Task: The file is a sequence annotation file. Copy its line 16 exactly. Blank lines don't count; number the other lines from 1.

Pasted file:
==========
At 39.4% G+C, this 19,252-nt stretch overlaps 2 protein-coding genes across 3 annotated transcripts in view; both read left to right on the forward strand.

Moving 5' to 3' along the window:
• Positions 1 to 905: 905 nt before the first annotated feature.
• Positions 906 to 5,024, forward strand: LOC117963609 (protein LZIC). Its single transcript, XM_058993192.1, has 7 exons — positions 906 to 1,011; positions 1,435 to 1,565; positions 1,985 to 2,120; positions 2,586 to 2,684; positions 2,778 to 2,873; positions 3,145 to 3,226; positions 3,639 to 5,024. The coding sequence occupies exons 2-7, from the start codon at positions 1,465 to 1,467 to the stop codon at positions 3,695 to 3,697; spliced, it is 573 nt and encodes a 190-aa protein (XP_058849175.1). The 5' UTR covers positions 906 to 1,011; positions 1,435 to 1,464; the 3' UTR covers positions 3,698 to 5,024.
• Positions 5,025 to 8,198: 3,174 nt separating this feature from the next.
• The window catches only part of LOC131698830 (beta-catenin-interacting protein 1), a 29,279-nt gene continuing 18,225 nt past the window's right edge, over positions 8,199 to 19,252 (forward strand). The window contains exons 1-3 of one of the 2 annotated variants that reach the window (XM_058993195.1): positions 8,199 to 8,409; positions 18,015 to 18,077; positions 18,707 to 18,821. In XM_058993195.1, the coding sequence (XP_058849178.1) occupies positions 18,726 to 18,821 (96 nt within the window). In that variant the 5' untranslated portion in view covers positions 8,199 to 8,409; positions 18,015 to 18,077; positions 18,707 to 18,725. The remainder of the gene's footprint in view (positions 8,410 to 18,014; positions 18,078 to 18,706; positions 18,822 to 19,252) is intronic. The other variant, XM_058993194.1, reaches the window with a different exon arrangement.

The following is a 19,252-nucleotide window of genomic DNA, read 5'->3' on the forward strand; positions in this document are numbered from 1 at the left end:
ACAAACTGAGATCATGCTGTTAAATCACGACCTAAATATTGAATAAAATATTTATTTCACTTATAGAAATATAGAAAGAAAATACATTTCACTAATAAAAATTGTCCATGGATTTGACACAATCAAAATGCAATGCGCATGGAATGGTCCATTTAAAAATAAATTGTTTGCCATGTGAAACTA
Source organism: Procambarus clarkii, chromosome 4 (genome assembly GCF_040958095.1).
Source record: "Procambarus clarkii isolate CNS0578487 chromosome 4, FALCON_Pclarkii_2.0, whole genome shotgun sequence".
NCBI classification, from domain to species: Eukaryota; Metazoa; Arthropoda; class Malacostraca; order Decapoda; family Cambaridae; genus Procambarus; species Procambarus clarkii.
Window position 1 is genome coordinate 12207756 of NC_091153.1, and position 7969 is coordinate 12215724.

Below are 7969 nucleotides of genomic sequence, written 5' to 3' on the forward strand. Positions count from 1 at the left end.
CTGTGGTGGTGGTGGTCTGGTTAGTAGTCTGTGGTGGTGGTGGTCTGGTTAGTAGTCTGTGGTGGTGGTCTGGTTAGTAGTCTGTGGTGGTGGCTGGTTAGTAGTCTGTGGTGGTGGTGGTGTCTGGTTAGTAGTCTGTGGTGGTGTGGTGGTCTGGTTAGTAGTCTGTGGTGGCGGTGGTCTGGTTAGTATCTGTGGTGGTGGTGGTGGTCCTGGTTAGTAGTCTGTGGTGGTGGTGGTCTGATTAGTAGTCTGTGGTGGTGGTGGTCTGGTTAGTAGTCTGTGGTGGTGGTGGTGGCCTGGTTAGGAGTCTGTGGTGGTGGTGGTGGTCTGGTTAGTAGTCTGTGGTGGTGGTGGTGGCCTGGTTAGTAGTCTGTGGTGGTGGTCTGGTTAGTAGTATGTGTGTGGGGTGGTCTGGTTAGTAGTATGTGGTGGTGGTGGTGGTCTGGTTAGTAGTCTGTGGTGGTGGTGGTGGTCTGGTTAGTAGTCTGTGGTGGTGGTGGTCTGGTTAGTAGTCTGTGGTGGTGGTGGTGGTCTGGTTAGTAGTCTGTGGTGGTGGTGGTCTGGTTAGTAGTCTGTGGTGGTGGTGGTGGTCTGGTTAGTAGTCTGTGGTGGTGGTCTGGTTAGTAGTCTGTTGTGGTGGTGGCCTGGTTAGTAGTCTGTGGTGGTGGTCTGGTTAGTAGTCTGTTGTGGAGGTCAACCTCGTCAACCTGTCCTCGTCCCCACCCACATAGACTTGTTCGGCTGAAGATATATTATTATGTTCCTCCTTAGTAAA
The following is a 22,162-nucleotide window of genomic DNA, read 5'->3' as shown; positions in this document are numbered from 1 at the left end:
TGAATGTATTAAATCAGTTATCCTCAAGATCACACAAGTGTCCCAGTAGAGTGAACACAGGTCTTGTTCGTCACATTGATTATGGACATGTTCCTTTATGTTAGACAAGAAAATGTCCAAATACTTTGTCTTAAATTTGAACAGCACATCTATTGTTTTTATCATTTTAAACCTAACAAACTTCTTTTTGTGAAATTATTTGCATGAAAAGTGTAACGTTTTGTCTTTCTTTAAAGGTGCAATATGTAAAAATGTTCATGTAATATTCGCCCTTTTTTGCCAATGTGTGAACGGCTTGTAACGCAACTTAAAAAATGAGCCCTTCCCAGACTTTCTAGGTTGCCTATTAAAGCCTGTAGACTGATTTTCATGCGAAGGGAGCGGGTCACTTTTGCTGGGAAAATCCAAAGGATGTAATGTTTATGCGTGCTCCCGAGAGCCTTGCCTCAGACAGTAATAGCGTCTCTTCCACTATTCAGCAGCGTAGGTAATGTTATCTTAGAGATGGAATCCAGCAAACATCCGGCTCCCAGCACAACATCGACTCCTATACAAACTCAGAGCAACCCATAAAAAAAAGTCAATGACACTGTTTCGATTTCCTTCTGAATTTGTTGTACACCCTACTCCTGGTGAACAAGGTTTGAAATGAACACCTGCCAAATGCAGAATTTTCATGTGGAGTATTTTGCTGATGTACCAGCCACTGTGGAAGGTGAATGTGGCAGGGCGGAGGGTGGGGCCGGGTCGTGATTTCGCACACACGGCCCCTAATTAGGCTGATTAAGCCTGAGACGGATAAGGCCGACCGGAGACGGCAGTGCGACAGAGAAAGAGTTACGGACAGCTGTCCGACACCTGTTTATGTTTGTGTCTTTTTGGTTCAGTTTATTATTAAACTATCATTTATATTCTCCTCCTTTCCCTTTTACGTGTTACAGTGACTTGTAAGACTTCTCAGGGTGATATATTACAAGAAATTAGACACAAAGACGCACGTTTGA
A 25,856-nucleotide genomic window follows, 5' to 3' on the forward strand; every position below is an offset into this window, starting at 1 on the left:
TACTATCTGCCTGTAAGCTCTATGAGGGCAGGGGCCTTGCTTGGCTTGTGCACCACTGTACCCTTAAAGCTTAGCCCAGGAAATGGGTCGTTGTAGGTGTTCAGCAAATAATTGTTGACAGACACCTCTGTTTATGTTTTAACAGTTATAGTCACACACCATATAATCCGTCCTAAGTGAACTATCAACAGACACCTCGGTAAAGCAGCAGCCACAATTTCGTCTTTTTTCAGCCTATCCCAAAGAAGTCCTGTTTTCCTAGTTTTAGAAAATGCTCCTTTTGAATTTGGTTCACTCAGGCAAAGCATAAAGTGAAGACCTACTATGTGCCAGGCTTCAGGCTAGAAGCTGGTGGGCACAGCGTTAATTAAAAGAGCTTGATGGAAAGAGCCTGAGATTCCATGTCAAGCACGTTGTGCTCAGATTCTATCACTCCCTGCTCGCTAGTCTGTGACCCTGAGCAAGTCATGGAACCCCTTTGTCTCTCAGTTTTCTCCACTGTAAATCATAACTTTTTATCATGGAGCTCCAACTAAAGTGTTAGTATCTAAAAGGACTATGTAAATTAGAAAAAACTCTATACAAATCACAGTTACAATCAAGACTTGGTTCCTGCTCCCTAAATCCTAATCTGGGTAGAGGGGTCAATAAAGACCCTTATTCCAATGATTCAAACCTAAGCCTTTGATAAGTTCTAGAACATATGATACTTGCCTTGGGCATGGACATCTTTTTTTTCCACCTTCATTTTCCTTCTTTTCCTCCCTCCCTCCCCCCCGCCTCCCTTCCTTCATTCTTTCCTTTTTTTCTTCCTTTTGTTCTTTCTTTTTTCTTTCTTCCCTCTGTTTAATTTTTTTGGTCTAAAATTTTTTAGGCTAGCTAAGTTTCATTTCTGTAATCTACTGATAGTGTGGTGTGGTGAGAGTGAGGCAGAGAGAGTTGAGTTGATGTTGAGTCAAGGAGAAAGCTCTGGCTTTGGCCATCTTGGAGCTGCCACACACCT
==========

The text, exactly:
TGAATGTATTAAATCAGTTATCCTCAAGATCACACAAGTGTCCCAGTAGAGTGAACACAGGTCTTGTTCGTCACATTGATTATGGACATGTTCCTTTATGTTAGACAAGAAAATGTCCAAATACTTTGTCTTAAATTTGAACAGCACATCTATTGTTTTTATCATTTTAAACCTAACAAACTTCTTTTTGTGAAATTATTTGCATGAAAAGTGTAACGTTTTGTCTTTCTTTAAAGGTGCAATATGTAAAAATGTTCATGTAATATTCGCCCTTTTTTGCCAATGTGTGAACGGCTTGTAACGCAACTTAAAAAATGAGCCCTTCCCAGACTTTCTAGGTTGCCTATTAAAGCCTGTAGACTGATTTTCATGCGAAGGGAGCGGGTCACTTTTGCTGGGAAAATCCAAAGGATGTAATGTTTATGCGTGCTCCCGAGAGCCTTGCCTCAGACAGTAATAGCGTCTCTTCCACTATTCAGCAGCGTAGGTAATGTTATCTTAGAGATGGAATCCAGCAAACATCCGGCTCCCAGCACAACATCGACTCCTATACAAACTCAGAGCAACCCATAAAAAAAAGTCAATGACACTGTTTCGATTTCCTTCTGAATTTGTTGTACACCCTACTCCTGGTGAACAAGGTTTGAAATGAACACCTGCCAAATGCAGAATTTTCATGTGGAGTATTTTGCTGATGTACCAGCCACTGTGGAAGGTGAATGTGGCAGGGCGGAGGGTGGGGCCGGGTCGTGATTTCGCACACACGGCCCCTAATTAGGCTGATTAAGCCTGAGACGGATAAGGCCGACCGGAGACGGCAGTGCGACAGAGAAAGAGTTACGGACAGCTGTCCGACACCTGTTTATGTTTGTGTCTTTTTGGTTCAGTTTATTATTAAACTATCATTTATATTCTCCTCCTTTCCCTTTTACGTGTTACAGTGACTTGTAAGACTTCTCAGGGTGATATATTACAAGAAATTAGACACAAAGACGCACGTTTGA